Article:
How to Have a Better Year Next Year

How to Have a Better Class Next Year

I know it seems a little early to be thinking about next year already, especially if you are wondering if you are even going to make it through THIS year. But Spring is actually the perfect time to revisit classroom routines and procedures.

Make Next Year BetterFor instance, let’s say you don’t like the way your students act after lunch. Or maybe you’re overwhelmed by homework and are spending way too much time grading papers and chasing down missing assignments.

You have a few ideas you’d like to try, but is it too late in the year to make changes? Absolutely not! In fact, the novelty of a new routine can sometimes be a catalyst for improving student behavior.

A natural time to revisit classroom routines and procedures is right after  Spring Break. Add your new procedure into the mix, and see how it goes. You can even let your students know you’re testing out something for next year and ask for their suggestions.

Once you and your students have debugged your new routine, you can roll it out next year, confident that it works. And who knows? Your new system might even help make things a little better this year, too.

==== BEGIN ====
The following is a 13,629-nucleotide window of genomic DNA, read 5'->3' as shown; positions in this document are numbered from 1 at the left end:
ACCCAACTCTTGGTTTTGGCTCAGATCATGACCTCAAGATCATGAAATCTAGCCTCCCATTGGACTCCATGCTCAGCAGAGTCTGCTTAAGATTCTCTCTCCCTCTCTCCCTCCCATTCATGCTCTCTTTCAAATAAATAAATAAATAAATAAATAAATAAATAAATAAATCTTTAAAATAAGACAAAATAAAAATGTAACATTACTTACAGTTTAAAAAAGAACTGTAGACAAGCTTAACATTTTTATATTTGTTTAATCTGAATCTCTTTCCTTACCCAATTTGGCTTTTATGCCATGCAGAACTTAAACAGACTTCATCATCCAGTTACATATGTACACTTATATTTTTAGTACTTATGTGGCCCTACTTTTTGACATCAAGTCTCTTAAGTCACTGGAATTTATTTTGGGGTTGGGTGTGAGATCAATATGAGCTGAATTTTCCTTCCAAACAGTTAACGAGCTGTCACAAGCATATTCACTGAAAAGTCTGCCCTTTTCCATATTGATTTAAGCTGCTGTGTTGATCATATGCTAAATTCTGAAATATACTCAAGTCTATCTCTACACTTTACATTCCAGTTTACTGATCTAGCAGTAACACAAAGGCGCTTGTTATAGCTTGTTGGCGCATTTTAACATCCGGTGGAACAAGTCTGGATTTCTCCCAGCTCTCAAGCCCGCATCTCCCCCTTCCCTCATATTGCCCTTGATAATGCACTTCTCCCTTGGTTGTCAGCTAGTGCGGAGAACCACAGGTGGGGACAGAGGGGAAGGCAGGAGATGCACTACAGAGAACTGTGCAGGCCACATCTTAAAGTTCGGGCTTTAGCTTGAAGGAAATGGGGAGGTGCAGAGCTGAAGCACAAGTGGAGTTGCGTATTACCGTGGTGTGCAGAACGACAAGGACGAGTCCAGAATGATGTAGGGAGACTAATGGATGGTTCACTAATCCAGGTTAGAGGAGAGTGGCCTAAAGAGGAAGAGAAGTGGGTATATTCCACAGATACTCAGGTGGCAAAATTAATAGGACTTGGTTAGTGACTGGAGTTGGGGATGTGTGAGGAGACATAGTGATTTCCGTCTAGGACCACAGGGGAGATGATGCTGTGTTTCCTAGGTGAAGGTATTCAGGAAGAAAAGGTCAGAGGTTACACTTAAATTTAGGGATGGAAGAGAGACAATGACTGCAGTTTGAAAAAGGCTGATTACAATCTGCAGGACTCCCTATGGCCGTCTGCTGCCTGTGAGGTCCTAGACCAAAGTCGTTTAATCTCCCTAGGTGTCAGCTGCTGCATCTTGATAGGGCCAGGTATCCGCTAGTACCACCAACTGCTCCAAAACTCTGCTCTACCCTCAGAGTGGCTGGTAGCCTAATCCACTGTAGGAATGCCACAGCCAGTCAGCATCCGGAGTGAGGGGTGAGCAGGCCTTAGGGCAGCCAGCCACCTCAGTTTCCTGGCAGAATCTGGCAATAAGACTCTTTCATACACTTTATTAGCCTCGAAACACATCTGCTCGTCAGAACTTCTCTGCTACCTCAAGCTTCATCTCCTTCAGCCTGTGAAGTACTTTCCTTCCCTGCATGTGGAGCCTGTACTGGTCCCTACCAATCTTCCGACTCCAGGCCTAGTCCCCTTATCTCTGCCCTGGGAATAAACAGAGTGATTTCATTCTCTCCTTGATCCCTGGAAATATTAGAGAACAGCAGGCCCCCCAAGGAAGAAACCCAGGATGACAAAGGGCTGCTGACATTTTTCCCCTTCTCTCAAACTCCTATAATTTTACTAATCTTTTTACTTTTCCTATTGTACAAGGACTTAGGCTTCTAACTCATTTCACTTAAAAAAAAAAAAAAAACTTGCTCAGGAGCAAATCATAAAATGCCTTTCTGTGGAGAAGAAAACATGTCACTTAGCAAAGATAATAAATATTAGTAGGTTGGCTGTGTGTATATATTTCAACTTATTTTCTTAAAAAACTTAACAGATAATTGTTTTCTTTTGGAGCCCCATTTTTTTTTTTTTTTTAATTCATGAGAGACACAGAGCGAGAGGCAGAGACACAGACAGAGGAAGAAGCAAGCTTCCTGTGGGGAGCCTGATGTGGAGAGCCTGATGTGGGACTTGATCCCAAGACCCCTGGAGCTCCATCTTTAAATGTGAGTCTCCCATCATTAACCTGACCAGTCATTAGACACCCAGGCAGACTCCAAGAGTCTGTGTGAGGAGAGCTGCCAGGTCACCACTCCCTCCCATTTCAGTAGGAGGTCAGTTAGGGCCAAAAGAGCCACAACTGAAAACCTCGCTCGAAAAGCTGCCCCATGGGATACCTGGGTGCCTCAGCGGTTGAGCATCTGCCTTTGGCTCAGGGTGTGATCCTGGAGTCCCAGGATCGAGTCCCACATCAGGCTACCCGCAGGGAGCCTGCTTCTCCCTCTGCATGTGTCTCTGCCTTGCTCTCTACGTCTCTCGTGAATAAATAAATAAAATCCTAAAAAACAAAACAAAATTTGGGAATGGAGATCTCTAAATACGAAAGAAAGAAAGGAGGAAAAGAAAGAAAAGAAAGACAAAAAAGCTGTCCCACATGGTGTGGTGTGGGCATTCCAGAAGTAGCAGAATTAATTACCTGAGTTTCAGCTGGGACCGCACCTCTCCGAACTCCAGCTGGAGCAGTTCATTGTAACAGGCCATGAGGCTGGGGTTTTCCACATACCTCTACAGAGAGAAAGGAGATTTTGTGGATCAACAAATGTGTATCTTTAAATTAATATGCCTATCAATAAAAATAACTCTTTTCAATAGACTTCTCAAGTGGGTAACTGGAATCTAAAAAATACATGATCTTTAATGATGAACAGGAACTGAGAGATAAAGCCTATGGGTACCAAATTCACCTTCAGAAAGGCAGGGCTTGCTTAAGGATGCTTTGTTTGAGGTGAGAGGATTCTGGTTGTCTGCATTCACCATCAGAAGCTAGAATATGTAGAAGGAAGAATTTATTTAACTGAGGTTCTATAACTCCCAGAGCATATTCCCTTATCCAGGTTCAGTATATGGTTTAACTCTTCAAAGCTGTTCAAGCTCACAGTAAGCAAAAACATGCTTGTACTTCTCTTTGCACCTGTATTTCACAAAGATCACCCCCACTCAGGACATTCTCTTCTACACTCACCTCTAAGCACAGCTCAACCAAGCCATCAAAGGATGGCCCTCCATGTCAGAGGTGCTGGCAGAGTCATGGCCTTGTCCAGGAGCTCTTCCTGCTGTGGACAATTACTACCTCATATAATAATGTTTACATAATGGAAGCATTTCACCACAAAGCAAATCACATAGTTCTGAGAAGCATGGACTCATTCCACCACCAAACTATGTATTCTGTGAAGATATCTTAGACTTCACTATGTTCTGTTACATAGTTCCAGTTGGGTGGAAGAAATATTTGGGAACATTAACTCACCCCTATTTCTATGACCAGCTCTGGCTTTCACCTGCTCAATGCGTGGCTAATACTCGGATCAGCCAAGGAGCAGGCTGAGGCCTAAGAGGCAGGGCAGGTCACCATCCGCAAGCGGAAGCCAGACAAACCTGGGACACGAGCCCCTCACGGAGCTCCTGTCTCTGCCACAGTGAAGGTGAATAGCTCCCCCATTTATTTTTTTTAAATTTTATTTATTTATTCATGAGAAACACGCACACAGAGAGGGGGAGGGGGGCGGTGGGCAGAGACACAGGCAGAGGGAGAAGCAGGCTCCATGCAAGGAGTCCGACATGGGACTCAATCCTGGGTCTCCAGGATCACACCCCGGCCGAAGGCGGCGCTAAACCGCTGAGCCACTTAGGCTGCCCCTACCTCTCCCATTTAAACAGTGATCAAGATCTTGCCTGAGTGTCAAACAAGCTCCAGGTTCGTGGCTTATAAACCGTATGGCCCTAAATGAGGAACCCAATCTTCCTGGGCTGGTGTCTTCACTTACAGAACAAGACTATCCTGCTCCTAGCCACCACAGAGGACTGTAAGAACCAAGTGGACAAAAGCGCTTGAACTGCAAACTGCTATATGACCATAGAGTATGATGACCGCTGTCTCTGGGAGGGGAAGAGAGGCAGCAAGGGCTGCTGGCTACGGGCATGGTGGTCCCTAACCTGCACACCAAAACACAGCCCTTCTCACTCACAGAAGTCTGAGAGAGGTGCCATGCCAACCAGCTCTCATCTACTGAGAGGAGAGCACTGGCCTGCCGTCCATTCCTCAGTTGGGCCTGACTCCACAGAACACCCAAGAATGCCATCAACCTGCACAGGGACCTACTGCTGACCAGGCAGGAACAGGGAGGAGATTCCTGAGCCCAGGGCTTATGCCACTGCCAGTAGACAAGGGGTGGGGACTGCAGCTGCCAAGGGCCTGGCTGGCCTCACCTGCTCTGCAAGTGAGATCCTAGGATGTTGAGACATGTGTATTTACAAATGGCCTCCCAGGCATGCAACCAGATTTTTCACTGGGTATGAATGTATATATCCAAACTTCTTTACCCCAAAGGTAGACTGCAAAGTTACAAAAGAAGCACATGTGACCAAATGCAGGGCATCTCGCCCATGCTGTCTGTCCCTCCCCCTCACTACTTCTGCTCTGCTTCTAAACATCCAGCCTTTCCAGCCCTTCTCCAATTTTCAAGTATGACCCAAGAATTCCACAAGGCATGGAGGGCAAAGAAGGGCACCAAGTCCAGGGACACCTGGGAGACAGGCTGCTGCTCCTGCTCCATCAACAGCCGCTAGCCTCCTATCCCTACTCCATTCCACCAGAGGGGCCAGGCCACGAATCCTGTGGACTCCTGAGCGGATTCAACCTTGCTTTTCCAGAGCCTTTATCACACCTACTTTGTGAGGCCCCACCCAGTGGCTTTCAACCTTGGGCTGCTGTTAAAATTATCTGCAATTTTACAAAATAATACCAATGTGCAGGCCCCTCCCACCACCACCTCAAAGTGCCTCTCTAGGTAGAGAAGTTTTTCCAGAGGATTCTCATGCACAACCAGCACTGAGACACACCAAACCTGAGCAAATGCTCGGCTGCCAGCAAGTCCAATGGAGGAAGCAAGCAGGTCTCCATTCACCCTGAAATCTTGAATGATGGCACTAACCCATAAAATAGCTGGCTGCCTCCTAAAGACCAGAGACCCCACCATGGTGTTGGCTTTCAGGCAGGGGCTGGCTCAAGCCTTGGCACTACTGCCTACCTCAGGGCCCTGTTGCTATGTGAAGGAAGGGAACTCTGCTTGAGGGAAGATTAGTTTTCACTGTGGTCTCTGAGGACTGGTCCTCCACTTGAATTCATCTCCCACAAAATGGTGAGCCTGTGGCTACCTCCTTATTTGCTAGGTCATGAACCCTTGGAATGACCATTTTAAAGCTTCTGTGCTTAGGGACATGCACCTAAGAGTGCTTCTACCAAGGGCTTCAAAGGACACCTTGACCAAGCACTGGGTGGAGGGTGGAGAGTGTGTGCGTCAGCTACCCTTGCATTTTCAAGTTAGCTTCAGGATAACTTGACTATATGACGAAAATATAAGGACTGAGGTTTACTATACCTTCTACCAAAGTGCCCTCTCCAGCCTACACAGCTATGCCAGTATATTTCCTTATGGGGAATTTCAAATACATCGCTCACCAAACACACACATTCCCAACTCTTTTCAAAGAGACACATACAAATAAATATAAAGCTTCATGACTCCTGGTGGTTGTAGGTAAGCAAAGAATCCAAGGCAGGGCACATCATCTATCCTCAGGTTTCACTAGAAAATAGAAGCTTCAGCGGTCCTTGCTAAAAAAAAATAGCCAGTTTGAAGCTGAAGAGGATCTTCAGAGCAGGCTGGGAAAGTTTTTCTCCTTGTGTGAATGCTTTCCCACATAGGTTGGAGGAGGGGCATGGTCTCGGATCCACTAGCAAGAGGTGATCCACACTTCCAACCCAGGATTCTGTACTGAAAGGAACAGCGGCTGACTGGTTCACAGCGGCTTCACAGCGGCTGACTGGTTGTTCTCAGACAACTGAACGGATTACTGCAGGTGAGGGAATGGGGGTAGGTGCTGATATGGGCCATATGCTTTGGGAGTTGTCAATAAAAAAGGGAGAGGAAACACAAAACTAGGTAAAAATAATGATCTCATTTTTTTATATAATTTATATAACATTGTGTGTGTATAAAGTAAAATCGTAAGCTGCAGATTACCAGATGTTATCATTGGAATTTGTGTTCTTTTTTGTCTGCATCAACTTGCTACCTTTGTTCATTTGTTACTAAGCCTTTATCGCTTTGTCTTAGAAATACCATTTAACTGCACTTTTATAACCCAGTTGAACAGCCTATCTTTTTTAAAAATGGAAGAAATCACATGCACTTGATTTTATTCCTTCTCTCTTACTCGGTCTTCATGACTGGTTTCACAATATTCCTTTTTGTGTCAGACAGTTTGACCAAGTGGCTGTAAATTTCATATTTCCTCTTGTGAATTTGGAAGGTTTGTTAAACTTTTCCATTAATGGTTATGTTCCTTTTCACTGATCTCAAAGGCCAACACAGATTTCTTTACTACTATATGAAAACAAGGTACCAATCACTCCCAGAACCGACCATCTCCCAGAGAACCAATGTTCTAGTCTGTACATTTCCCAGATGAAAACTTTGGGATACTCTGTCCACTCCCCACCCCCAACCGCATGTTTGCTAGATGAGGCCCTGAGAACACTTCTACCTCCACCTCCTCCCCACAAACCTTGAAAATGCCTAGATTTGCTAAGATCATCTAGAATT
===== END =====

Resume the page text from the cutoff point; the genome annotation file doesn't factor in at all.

Whatever you do, don’t wait till next year to make needed changes. You don’t have to continue doing something that’s not working, just because you’ve always done it that way.

Now go create a great day for yourself and your students!

Katrina Ayres,

WATCH: 2-Step Plan to Regain Control on YouTube

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PS – If you need help figuring out your new routine, I recommend two exercises from my book, The Take-Charge Teacher:

  • The What’s Bothering You exercise, where you make a list of things that are driving you crazy in your classroom, and
  • The Ideal Class exercise where you imagine everything going perfectly, and write it down, step by step.

TemplatesYou can get free templates for these two activities here, along with all the other resource materials from the book.

You may also want to ask your colleagues for suggestions, or search for ideas on educational websites or Pinterest. Or you could always ask your colleagues in our Awesome Teacher Nation private Facebook group. Ask to join here.

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